Because he had just graduated from university, the JTE in charge of second grade classes was keen to delegate as much of his workload to me as possible, and for the most part I didn’t mind the arrangement. There could be times, however, when I didn’t necessarily get the help that I needed in keeping the students quiet, explaining what they were supposed to do, or guiding them during an activity. That day I was to teach fifth period, and was already on edge as we began a speaking activity I had prepared. Most of the students were either slow on the uptake or paid no attention when I told them what to do, and as the activity progressed, appeared to be neither talking nor moving around the classroom as they were supposed to. At first I tried the sarcastic approach, but when that didn’t work, I lost my temper, slammed my hand down on the lectern at the front of the classroom and shouted at them. I was sweating and twitchy, in what felt like a cross between a panic attack and a drugs comedown. Nothing as severe as this should be triggered by a couple of nights of poor sleep, so the culprit was clearly zolpidem.

That day I resolved never to take zolpidem again, or indeed any other drug to help me sleep. Despite plenty of bad nights since – including a couple like that very first one way back in May 2016 when I didn’t sleep at all – the depression has gone, and as time has passed, I have finally been able to enjoy being a father again.

An interesting irony is that since I began keeping a diary for Sleepio at the beginning of 2016, the average amount of time I sleep each night has remained at a constant five hours and forty-five minutes. By spending less time in bed awake, however, my ‘sleep efficiency’ has improved. Also, I now sleep more soundly and am less likely to wake if, for example, it is noisy. The main change, however, has been in my attitude. This time last year, if I only slept for three or four hours I would feel a sense of failure, and that the whole next day was a write-off, during which I would neither enjoy myself nor accomplish anything worthwhile. Now, though, I can stay positive even after a bad night, and convince myself that the following day won’t be a disaster.

Not that I would necessarily choose them as role models, but luminaries such as Donald Trump, Margaret Thatcher, Madonna and Napoleon apparently get – or got – by on just four hours’ sleep a night, and I suspect there are many more people out there who if they cannot sleep do not dwell on it, but instead get up and do something constructive (or for that matter, even pointless) with their nocturnal ‘bonus hours’.

Furthermore, it seems to me that insomnia is like alcoholism, in that once you have it, you are stuck with it for life. As I write, it has been a year and nine months since mine began, and even now I have, on average, a night or two a week when I cannot get to sleep straight away. As far as possible I try to stick to the Sleepio rules, including the so-called ‘quarter hour rule’ – aka ‘QHR’ – which states that if you are unable to get to sleep for period of more than fifteen minutes, you should get out of bed and do something else: in my case so-called ‘progressive relaxation’, a yogic breathing exercise called pranayama, listening to guided meditation videos on YouTube or sleep inducing apps like Pzizz, and occasionally even going for a walk or a drive in the early hours of the morning.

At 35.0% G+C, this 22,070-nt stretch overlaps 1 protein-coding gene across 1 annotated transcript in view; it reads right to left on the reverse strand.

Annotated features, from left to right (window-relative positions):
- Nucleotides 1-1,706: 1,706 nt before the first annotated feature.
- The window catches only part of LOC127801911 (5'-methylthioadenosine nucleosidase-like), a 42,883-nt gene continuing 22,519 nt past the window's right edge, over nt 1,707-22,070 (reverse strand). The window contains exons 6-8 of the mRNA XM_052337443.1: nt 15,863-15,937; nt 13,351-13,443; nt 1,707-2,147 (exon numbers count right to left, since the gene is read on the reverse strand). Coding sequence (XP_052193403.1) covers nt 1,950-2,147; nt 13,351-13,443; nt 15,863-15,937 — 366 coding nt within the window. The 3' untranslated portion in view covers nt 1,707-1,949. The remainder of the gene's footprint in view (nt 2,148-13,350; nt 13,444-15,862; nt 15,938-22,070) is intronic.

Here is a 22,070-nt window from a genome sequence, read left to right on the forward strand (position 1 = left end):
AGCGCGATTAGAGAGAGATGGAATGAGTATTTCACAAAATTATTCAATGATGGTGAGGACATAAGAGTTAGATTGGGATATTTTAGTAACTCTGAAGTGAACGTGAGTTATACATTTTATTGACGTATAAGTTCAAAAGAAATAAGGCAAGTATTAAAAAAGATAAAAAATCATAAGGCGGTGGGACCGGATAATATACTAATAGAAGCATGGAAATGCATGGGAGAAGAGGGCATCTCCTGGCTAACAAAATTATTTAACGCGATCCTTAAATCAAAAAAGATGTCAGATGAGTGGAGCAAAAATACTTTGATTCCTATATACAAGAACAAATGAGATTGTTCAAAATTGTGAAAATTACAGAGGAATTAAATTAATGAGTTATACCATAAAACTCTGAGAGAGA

A very wise man once told me that you’ll never find a girlfriend if you’re looking for a girlfriend – in other words, romance comes along when you’re working towards a completely unrelated goal – and as time goes on, I have begun to see that the same rule applies to insomnia. So last spring I began taking a camera with me on my evening walks, and have amassed several hundred photographs since, some of which illustrate these guest posts. As well as reigniting my long-dormant creativity (I stopped writing the Muzuhashi blog a couple of years ago), the photography also gave me a goal to aim for other than that of overcoming insomnia: in this case to take some decent photographs, post them online, and get some (hopefully) positive feedback. The next thing on my to-do list was Movember, and in January I drew up a list of New Year’s resolutions that should keep me both busy and motivated for at least the remainder of 2018.

I would love to have been able to write this post in the past tense, as evidence that the insomnia is behind me. Sadly I cannot, but I have come to realise that the most important thing I have achieved is to accept it as a part of my life. In an ideal world I would also like to be able to quit my job and become a freelance translator, but because I know how much pressure that would put on me, for the moment it will have to wait. So for the past few months I have been trying to develop a more positive attitude to being an ALT. Sure, the work can be monotonous at times, or too easy. I can be undervalued, underappreciated and underused. But the wages are respectable and the hours are short, the people I work with are friendly, and even if it is only occasionally (remember, these are self-conscious teenagers we’re talking about, not genki elementary school kids), I do get a positive reaction from my students. My job also gives me time to write posts like this, holiday in the UK with my family, and study Japanese. As long as Kim Jong-un doesn’t combine with Donald Trump to start World War III, there are also many things to be thankful for about living in Japan, a first-world country where the vending machines work, the toilet seats are heated and the trains run on time.

So there’s a happy ending to my story, but what if you find yourself in a similar situation, a long way from home and with no one to turn to for help?